current <literal>version</literal> parameter.</para>
                        <para>Must be within the scope of <literal>version</literal>. Provides
                            access to the <literal>sub_version</literal> parameter.</para>
                        <para>This is useful for generating a group of functions or files that do
                            something for each version, and for each version of OpenGL &lt;= that
                            version. For example, you can have a bunch of headers that only provide
                            functions/enums for features introduced within that version. Then, you
                            can generate a file for each version, which includes headers only for
                            the contents of everything <emphasis>up to</emphasis> that version of
                            OpenGL and not just within it.</para>
                    </glossdef>
                </glossentry>
                <glossentry>
                    <glossterm>core-ext-iter</glossterm>
                    <glossdef>
                        <para>Executes its children once for every core extension of the current
                                <literal>version</literal> parameter. Note that this will iterate
                            over the core extensions introduced in version
                                <emphasis>only.</emphasis></para>
                        <para>Must be within the scope of <literal>version</literal>. Provides
                            access to the <literal>extName</literal> parameter.</para>
                    </glossdef>
                </glossentry>
                <glossentry>
                    <glossterm>core-ext-cull-iter</glossterm>
                    <glossdef>
                        <para>Executes its children once for every core extension of the current
                                <literal>version</literal> parameter which <emphasis>was not
                                requested</emphasis> by the user to be exported. That is, these are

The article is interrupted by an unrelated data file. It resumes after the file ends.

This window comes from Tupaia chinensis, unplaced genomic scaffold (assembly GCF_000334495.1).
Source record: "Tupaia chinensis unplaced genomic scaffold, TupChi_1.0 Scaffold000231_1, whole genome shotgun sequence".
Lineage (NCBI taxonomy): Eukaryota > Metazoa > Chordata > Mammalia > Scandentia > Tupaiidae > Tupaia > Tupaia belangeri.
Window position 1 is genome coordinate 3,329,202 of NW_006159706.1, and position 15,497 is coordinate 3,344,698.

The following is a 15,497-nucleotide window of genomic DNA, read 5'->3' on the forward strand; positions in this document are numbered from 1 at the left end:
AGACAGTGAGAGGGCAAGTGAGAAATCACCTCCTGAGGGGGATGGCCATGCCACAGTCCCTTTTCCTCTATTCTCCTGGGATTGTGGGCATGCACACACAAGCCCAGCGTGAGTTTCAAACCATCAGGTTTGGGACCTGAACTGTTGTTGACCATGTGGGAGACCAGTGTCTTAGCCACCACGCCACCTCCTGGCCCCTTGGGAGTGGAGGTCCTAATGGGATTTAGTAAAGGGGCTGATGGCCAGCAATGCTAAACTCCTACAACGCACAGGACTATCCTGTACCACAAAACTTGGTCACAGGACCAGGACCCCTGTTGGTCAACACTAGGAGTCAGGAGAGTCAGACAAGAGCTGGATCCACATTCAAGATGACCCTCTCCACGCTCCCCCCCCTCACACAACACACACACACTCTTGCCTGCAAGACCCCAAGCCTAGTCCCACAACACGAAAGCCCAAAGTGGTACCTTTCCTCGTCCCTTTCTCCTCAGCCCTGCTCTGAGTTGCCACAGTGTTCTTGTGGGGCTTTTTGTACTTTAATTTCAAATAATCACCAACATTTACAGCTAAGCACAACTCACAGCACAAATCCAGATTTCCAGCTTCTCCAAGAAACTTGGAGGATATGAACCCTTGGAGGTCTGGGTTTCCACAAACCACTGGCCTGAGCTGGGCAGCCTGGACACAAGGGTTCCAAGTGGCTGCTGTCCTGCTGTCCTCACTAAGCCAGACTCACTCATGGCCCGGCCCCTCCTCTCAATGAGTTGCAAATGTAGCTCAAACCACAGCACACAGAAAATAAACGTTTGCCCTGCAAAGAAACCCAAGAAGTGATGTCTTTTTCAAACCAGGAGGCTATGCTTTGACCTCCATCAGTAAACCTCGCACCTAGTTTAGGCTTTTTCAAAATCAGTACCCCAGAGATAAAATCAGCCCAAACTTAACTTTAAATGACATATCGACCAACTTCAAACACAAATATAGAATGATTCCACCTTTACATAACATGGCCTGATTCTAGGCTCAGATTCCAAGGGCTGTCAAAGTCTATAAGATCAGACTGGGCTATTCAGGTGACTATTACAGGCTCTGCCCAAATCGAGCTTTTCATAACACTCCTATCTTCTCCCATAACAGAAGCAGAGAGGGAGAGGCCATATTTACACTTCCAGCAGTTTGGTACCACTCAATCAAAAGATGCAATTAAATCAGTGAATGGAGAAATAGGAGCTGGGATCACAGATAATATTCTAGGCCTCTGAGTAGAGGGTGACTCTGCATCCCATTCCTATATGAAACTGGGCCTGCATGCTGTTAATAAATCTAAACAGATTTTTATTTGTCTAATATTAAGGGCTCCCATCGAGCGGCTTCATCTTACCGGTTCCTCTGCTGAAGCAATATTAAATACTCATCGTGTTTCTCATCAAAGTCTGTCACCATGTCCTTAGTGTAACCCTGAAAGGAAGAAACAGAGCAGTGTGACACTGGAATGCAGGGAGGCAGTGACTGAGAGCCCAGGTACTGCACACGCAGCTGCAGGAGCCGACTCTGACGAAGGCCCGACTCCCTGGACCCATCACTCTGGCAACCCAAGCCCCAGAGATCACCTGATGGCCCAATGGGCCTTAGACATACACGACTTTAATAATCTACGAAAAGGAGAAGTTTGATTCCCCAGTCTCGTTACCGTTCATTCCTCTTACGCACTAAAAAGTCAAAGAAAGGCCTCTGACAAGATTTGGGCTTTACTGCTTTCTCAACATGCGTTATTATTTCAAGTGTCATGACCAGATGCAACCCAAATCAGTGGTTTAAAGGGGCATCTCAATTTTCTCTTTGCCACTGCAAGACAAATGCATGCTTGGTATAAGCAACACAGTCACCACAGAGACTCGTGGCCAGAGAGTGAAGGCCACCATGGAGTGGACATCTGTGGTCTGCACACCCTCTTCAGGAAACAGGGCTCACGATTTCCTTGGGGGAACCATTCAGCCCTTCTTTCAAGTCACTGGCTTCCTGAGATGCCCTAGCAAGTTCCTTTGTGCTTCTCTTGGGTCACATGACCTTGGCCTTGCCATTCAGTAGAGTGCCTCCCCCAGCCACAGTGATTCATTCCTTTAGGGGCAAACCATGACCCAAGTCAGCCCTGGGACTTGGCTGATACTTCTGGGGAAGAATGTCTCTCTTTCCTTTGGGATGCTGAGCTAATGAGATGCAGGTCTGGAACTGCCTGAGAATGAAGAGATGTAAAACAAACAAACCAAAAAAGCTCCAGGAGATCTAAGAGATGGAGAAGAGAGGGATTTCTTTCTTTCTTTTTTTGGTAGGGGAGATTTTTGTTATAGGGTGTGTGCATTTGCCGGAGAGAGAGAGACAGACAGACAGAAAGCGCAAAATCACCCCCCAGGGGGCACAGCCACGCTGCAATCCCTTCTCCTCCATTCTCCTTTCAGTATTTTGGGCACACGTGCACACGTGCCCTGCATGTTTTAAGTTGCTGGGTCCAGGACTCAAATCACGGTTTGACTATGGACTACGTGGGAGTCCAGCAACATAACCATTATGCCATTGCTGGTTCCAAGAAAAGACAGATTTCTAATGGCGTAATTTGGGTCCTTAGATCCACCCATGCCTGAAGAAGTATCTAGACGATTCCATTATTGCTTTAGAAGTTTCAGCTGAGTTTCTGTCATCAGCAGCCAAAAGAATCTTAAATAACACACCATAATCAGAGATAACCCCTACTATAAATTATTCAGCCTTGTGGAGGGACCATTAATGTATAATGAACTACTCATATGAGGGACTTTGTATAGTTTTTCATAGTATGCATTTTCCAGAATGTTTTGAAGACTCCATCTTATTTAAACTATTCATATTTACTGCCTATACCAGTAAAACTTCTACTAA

the extensions that you need to look at because they are core extensions
                            (and thus part of the current version) and won't have looked at already
                            as part of the regular extension iteration process.</para>
                        <para>Must be within the scope of <literal>version</literal>. Provides
                            access to the <literal>extName</literal> parameter.</para>
                    </glossdef>
                </glossentry>
                <glossentry>
                    <glossterm>enum-iter</glossterm>
                    <glossdef>
                        <para>Executes its children once for every enumerator within scope.
                                <quote>Scope</quote> is defined by the <literal>extName</literal>
                            and/or <literal>version</literal> parameters. If
                                <literal>extName</literal> is available, then it will iterate over
                            all enums in the extension. If <literal>version</literal> is available,
                            then it will iterate over all enums that were introduced within that
                            particular version (and <emphasis>only</emphasis> them). If both are
                            available, <literal>extName</literal> takes priority.</para>
                        <para>Must be within the scope of <literal>extName</literal> or
                                <literal>version</literal>. Provides access to the
                                <literal>enum</literal> and <literal>enumTable</literal>
                            parameters.</para>
                    </glossdef>
                </glossentry>
                <glossentry>